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Dallas School Digs in to Celebrate MLK Day

story by Dee Ann Littlefield

"Life's most persistent and urgent question is, 'What are you doing for others?'" Martin Luther King, Jr.

Volunteers built the culinary beds along the contour of the slope to reduce soil erosion.Over 200 students, family, and volunteers at Moss Haven Elementary school in Dallas answered that question on Martin Luther King Day in the gardens of their school's Moss Haven Farm. The workers were there to help install new culinary beds for the school's National Day of Service project.

"Dr. Martin Luther King would have been so proud of our work and efforts," said Kim Aman, Moss Haven Farm's manager. "This farmer is so very thankful for the community that came out, dug in, and got so much done.

"The manpower is so valuable to our program and we could never survive without the constant and generous support that our community brings," Aman stated.

The volunteers cleaned out class plots to make way for Spring planting, planted a big crop of onions, readied their Giving Garden for planting, cleaned out their Purple Martin Houses, and moved mulch, compost, and soil, all while having fun.

Kim Aman, Moss Haven Principal Philip Henderson, and Bertha Venegas, NRCS State Outreach CoordinatorIn addition to the productive work day, Moss Haven Farm is celebrating their new partnership with the USDA-Natural Resources Conservation Service (NRCS) for the establishment of a Community Garden. The Farm received a $2,500 grant from the USDA to install two new herb beds and establish a rainwater catchment system to collect runoff from the chicken coop and other adjacent buildings.

"We are excited to partner with Moss Haven Farm in this great opportunity to grow healthy food while educating students about agriculture and natural resources," says Bertha Venegas, state outreach coordinator for the NRCS.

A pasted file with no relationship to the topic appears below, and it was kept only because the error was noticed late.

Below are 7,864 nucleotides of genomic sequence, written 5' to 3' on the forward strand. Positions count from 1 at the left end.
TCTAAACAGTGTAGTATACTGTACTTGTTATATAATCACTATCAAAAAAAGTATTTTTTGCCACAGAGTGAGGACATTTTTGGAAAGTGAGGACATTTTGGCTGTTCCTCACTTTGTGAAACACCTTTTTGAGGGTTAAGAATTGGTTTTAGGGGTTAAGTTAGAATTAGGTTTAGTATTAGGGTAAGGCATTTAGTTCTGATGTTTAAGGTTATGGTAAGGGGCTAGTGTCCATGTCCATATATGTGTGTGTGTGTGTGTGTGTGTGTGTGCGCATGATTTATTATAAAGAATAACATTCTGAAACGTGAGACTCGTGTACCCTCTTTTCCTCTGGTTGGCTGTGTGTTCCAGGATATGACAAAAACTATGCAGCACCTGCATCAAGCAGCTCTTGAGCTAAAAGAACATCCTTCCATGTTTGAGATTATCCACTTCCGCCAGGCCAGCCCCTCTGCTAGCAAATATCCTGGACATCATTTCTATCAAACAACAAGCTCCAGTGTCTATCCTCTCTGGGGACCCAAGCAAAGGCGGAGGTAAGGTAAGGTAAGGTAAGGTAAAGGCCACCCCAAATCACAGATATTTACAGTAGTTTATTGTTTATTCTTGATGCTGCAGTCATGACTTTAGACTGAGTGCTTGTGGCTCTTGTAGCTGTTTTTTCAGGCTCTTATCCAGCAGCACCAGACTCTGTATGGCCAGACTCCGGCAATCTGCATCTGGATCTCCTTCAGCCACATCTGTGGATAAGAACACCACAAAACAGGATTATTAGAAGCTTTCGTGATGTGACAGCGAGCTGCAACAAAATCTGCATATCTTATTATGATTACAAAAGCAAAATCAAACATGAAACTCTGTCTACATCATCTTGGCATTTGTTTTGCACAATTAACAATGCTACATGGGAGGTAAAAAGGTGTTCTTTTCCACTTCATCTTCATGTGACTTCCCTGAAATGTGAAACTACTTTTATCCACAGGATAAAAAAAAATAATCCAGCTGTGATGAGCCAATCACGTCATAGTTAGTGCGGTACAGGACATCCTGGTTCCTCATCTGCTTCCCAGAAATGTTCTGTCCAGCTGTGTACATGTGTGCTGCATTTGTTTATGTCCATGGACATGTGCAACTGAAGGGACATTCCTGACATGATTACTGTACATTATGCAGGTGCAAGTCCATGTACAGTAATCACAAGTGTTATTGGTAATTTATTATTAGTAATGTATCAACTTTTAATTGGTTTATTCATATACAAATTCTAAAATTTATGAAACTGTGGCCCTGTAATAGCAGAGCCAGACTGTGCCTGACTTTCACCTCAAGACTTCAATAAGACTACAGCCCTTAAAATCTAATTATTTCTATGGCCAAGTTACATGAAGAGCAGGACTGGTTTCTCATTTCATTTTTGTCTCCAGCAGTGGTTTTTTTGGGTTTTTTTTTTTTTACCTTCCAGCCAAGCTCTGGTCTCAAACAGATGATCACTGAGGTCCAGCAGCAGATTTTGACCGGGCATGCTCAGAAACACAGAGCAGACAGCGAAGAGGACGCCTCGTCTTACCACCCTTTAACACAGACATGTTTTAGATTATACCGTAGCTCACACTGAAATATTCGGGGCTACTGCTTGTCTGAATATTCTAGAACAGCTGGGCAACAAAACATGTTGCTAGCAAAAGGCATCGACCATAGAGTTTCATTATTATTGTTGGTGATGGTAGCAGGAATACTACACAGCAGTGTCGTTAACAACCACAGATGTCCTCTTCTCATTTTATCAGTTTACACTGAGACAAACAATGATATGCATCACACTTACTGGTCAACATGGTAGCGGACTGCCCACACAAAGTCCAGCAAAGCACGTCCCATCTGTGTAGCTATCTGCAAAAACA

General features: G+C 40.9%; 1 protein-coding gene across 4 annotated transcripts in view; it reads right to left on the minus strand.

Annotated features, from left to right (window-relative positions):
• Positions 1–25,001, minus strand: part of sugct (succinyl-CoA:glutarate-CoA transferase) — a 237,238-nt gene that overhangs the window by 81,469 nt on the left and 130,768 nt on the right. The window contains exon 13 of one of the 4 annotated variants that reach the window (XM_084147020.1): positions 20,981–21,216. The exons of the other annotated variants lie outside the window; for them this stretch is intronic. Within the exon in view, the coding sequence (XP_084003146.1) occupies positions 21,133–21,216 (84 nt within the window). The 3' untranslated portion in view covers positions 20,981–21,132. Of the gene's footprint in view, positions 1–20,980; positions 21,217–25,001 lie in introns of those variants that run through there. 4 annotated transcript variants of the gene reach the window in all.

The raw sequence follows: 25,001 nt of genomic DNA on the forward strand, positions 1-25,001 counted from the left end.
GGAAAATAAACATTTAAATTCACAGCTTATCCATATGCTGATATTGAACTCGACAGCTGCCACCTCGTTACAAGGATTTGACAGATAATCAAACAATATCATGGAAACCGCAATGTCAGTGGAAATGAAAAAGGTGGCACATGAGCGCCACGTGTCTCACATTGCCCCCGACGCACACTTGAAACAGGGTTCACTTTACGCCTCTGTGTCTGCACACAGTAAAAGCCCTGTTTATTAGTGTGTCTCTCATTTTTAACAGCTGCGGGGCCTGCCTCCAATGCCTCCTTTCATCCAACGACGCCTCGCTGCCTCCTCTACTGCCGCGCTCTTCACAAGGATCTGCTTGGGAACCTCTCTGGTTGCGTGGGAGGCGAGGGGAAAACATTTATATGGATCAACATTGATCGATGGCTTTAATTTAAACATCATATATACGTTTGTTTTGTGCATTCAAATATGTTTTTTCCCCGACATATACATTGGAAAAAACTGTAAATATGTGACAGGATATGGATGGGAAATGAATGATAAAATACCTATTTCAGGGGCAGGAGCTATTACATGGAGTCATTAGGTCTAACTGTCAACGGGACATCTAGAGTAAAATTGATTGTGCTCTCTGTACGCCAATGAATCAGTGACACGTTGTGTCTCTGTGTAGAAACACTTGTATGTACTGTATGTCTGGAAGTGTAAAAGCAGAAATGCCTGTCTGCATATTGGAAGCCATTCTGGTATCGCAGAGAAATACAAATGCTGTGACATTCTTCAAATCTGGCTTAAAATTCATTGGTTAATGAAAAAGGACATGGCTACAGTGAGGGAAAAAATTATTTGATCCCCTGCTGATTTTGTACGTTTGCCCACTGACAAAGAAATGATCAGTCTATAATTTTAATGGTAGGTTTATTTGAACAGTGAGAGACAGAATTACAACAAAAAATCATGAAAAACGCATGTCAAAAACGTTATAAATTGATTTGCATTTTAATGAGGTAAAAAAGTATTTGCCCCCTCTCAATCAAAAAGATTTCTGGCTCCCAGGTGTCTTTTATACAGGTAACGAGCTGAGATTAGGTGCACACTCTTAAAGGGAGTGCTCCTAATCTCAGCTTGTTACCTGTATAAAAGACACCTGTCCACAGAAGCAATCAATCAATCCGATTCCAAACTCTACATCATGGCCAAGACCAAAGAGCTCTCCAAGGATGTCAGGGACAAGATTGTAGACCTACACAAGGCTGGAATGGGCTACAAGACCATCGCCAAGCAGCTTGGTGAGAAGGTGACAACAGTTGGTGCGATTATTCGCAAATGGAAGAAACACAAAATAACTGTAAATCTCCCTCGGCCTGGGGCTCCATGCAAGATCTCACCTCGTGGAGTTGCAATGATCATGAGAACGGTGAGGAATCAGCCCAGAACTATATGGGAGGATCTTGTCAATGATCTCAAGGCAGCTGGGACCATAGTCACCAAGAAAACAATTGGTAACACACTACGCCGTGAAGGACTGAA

The garden was established in 2012 and interest has grown in helping with it. The students and volunteers grow vegetables which are harvested and eaten by the students and neighborhood families that help work in the garden.

Michael Brooks looking at the layout of the herb garden beds that will be established.The new herb garden, made possible with the USDA grant, will expand crops and learning opportunities for the students. The herb garden will serve as a lab for the culinary program at the school. The students will be learning about flavors and will use their iPads to 'mark' and 'tag' an herb and describe what they just saw.

Moss Haven Farm sought the assistance of local USDA-NRCS District Conservationist Michael Brooks for help with the placement of the new beds, as well as the rain water catchment system that is in the works.

"I really enjoy working with this group," Brooks said. "They really want to do what's best for the land and what will help them be most successful with their crops. For instance, they were originally going to put the new beds lengthwise up and down the slope of their land. I suggested they install them more along the contour of the slope to reduce the chance of erosion and save their soil."

Michael Brooks, NRCS DC Arlington, with Kim Aman, farm volunteer and Lois Diggs, Master Gardener.The garden is a success thanks to a large group of sponsors, including the USDA-NRCS, Texas Master Gardeners, Cooper Institute, Whole Foods, American Heart Association, United Way, and Neighborhood associations.